weird zoom-in behavior

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My world has a coordinate system that represents the earth using the ECF (earth-centered/fixed) coordinate system. I can pan around my earth, and zoom in/out of my earth. I pan by calling gluLookAt(x, y, z, 0, 0, 0, 0, 0, 1), where x, y, z is the center point of my canvas in ECF coordinates. The user uses the arrow keys to pan, each of which change the center point by some small amount in a certain direction. I zoom by calling glOrtho(l, r, b, t, n, f), where l, r, b, and t are a function of my current zoom level, and n/f (z-ratio) is consistently between .001 and .002. As my zoom level changes, as does l, r, b, and t. That is, when I zoom in, the 4 variables get smaller, and vice-versa for zooming out. To test something, I am drawing a small square at the center of the screen. I call gluUnproject to convert the center-screen coordinates to world coordinates, and then make glVertex calls to draw the square. This works fine when I am zoomed out. However, when I zoom in very close, my square starts to get drawn inaccurately. It will be a quadrilateral, but certainly not a square. Again, when I am zoomed out, no problem, the square it drawn correctly. I noticed that if I am panned to a point that is parallel to a plane (xz, yz, etc) in ECF space, the square is drawn correctly at all zoom levels. For example, when I am panned to the equivalent of 0 degrees latitude, 0 degrees longitude, where the square is parallel to the YZ-plane, there is no problem. Same with 0 degrees latitude, 90 degrees longitude (parallel to XZ-plane). But if I draw the square at 0 degrees latitude, 45 degrees latitude, is it drawn wonky. Does this make sense to anyone? Why would I only see the problem in certain cases but not others? I have tried switching to using gluPerspective instead (just to test), and I see the same issues. I have tried all sorts of z-ratios, to no avail. If I can provide any other useful information, let me know.

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Maybe this will help people...

This is my code for setting the perspective.

-mViewingAlt is changed every time the user zooms in or out.
-mCenterLat and mCenterLon are changed every time the user pans.
-geodeticToXyz is just assuming a spherical earth.

Again, the issue is that any time I am zoomed way in, and not aligned with an axis, my rendering gets all screwed up.

void setPerspective()  {    double near_plane = 0.1;    double far_plane = 63781377*1.1;    glMatrixMode(GL_PROJECTION);    glLoadIdentity();    glOrtho(-mViewingAlt, mViewingAlt, -mViewingAlt, mViewingAlt,             near_plane, far_plane);    double x, y, z;    geodeticToXyz(mCenterLat, mCenterLon, mViewingAlt, x, y, z);    gluLookAt(x, y, z, 0, 0, 0, 0, 0, 1);        glMatrixMode(GL_MODELVIEW);    Refresh(true);  }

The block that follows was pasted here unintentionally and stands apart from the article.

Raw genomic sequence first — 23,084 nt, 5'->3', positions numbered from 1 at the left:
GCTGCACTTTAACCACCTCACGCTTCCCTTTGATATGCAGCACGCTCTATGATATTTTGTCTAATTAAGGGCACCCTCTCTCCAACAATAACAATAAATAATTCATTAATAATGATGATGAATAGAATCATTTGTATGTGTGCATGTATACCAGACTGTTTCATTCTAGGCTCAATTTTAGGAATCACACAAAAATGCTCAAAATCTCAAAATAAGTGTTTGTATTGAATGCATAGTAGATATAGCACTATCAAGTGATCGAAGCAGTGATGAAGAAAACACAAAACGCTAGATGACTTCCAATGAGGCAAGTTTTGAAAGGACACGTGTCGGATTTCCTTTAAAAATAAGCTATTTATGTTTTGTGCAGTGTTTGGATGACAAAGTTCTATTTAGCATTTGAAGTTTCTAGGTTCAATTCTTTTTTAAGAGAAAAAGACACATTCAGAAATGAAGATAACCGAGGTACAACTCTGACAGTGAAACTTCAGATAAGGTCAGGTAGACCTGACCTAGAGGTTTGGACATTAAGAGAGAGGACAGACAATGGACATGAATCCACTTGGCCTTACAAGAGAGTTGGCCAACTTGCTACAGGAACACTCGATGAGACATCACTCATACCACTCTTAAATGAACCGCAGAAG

This is my init. code:

  void InitGL()  {    glClearColor(0.0, 0.0, 0.0, 0.0);     glClearDepth(1.0f);    glDepthFunc(GL_ALWAYS);     glEnable(GL_DEPTH_TEST);    int w, h;    GetClientSize(&w, &h);    glViewport(0, 0, w, h);    setPerspective();  }

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I think you're on the right track with suspecting the problem is with perspective. It sounds like your X-Y ratio might be off, which would cause polygons to skew a bit when you change your orientation to them. Beyond that, I'm at a loss. I generally try to stay away from glu functions...

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What can I do to check my XY ratio? What defines my XY ratio? Is it something I have control over, or is OpenGL handling it?

FYI, I tried putting in translate/rotate calls that were equivalent to gluLookAt, and I still had the issue.

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this looks like it could be a problem

double near_plane = 0.1;
double far_plane = 63781377*1.1;

see here
http://www.sjbaker.org/steve/omniv/love_your_z_buffer.html

if thats not the answer post a screenshot of the problem

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I've tried many z-buffer ratios, and none of them fixed the problem.
The closer I zoom into my earth, the closer my camera gets to zNear. I don't think there is anything I can do to prevent this, unless I want to switch to using glScale to simulate zooming.

Here is an overview of my earth:

Here is the camera zoomed way in on latitude 0, longitude 0. Notice that it looks fine.

Here is the camera zoomed way in on somewhere in the southern hemisphere. Notice that it is distorted. There is no pattern to the distortion; as I zoom in further at this point, the "square" continuously changes shape.

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I think I found a clue:

This is similar to what is happening to me.

I'm going to print it out and read it tomorrow. If I find the solution I will post it here.

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